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In 1197, monks settled nearby, and while this could explain the island’s unusual moniker, the true root is hard to pin down.
By Samantha Coles | June 6 2020
Even though Monkey Island Estate is a quick train ride from central London, it feels like it’s a world away. Tucked within the impossibly pretty village of Bray, the seven-acre-island is flanked by the River Thames. The hotel opened in spring 2019, but its history spans centuries: In 1197, monks settled nearby, and while this could explain the island’s unusual moniker, the true root is hard to pin down (it’s also rumored that King George III was banished here with a pet monkey). Throughout its 800-year history, the estate has hosted monarchs, aristocrats, musicians and artists (Edward Elgar composed his “Violin Concerto” at the estate). It is made up of two landmarked buildings; one has the bar, restaurant, ballroom and Spencer Suite, while the other houses the guest rooms and two other suites. The buildings are centuries old and were originally commissioned in 1723 as a fishing retreat for the third Duke of Marlborough. There’s also an interesting concept spa — the Floating Spa — housed on a restored barge and, as the name suggests, floating on the river.
The Wedgewood Suite
– Size: 409 sq ft
– Nightly rate from $900
Live out all your bucolic dreams in this suite — it has sublime views over the Thames and the gardens from the large arched windows, and the exquisite decor (created by Champalimaud Design) makes it feel more like a country home than a hotel. It has a master bedroom with a separate seating area, dressing room and en-suite bathroom, working fireplace with a painting of the Duke of Marlborough hanging above it and the original plasterwork ceiling, depicting mermaids and dolphins.
Bray is famous for having the highest concentration of Michelin stars in the UK: Heston Blumenthal’s Fat Duck, Hind’s Head and The Crown at Bray, and the Roux family’s Waterside Inn. The village itself is charming with its black-and-white Victorian-style cottages and winding roads. Don’t miss dining at the estate though: First, enjoy an aperitif in The Monkey Room. Plush velvet sofas face a working fireplace, but look up to see the original, lilac-bordered singerie of monkeys fishing in the river. Then dine at the Brasserie, an unpretentious, welcoming spot serving British dishes (many using produce from the estate). If you visit in the warmer months, dine alfresco on the terrace surrounded by pretty flowers and watch the boats go by on the Thames, or opt for a charming afternoon tea service accompanied by live music. The Whisky Snug is hidden away beyond a winding staircase; there, you can choose to buy your own bottles (stored under lock, key and alarm) that will be kept for future visits. If it’s a clear night and the British weather permits, a fire pit can be set up for you to toast marshmallows and enjoy a boozy hot chocolate while gazing at the stars.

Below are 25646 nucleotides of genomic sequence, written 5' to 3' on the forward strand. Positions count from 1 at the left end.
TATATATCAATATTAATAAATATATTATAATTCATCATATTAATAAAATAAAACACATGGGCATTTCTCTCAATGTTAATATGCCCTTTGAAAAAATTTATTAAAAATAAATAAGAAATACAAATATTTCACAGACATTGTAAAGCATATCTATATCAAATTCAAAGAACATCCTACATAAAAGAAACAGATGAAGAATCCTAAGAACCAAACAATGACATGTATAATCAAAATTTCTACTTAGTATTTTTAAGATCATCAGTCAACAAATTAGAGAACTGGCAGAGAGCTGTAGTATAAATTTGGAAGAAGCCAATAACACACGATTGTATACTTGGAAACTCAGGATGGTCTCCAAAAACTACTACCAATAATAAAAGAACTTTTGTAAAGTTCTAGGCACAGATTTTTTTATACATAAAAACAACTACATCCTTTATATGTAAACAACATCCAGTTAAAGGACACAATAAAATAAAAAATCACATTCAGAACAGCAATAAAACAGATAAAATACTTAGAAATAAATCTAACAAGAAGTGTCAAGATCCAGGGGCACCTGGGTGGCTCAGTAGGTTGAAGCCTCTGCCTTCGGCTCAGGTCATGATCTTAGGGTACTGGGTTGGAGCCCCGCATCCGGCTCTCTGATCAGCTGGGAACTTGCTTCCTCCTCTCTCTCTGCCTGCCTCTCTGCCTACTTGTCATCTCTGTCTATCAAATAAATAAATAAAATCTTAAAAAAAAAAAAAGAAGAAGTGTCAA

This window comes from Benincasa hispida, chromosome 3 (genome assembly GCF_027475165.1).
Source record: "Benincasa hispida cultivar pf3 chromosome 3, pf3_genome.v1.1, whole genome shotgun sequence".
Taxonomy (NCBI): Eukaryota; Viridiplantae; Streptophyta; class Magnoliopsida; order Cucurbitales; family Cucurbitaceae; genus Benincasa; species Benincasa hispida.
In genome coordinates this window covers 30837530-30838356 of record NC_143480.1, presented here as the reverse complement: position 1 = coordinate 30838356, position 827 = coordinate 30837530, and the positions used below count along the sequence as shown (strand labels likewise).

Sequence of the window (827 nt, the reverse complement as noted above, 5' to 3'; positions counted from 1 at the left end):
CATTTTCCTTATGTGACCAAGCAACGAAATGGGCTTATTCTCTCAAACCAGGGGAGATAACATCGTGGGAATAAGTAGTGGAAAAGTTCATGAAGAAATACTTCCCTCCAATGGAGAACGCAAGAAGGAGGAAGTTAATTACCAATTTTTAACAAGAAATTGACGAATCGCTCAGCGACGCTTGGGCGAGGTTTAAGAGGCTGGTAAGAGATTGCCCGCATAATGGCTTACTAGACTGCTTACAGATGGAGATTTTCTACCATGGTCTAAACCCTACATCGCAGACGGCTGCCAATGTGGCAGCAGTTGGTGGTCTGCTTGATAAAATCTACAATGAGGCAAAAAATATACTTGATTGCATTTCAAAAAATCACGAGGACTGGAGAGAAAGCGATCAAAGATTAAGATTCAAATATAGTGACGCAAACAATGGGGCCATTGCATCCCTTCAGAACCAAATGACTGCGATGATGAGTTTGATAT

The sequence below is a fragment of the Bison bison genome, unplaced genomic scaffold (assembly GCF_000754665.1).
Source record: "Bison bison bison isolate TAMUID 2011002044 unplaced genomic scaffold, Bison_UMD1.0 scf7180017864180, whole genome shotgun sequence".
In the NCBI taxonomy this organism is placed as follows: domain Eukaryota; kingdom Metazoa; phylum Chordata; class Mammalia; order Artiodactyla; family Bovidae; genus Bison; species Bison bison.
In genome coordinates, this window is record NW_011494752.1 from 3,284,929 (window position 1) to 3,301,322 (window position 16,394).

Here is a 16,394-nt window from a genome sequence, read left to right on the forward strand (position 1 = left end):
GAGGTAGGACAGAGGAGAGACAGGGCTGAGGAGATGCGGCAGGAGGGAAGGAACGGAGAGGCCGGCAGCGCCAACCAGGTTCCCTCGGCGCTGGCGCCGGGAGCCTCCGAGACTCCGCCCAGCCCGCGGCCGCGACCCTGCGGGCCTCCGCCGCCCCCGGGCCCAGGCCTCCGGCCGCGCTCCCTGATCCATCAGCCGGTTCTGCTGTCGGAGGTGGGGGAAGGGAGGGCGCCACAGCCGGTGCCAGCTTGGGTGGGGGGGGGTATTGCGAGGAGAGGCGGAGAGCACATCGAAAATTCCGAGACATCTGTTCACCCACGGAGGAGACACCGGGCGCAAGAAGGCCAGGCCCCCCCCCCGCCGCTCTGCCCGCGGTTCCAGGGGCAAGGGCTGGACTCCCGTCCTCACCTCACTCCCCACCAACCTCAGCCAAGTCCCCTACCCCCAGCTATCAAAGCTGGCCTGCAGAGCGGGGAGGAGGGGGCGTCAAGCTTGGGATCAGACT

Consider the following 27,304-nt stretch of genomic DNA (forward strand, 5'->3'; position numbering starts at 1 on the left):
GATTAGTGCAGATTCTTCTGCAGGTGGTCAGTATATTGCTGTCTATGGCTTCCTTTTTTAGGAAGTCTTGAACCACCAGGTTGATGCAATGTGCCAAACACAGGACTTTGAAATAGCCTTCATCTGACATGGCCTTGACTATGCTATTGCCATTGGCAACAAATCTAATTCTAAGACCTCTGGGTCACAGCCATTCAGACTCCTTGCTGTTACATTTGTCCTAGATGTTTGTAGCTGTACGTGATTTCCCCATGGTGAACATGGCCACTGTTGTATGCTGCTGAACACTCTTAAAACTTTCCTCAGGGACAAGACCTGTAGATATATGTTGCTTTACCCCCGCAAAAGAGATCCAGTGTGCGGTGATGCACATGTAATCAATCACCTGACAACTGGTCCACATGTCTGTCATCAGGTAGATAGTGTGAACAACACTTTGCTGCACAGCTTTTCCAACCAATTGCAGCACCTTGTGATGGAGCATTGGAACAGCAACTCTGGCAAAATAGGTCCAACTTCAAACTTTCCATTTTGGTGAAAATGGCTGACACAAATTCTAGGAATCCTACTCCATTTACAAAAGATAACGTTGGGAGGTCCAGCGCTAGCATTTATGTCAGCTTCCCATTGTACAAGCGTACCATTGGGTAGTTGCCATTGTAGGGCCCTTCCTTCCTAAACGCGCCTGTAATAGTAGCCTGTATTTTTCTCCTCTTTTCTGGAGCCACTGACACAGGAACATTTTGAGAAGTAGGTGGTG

Spend time ambling around the estate’s seven acres. AV Design created the beautiful gardens (you might see owner/landscaper Bradley Burgess’ lovable spaniel enjoying the wide open space), and there are charming spots to unwind in nature with a good book. You might even recall the grounds as the setting for Elite Traveler’s Fall issue’s fashion shoot. You can see yachts and riverboats glide by on the Thames — or charter one for yourself to cruise in the vintage-style Kingfisher at sunset with a glass of champagne.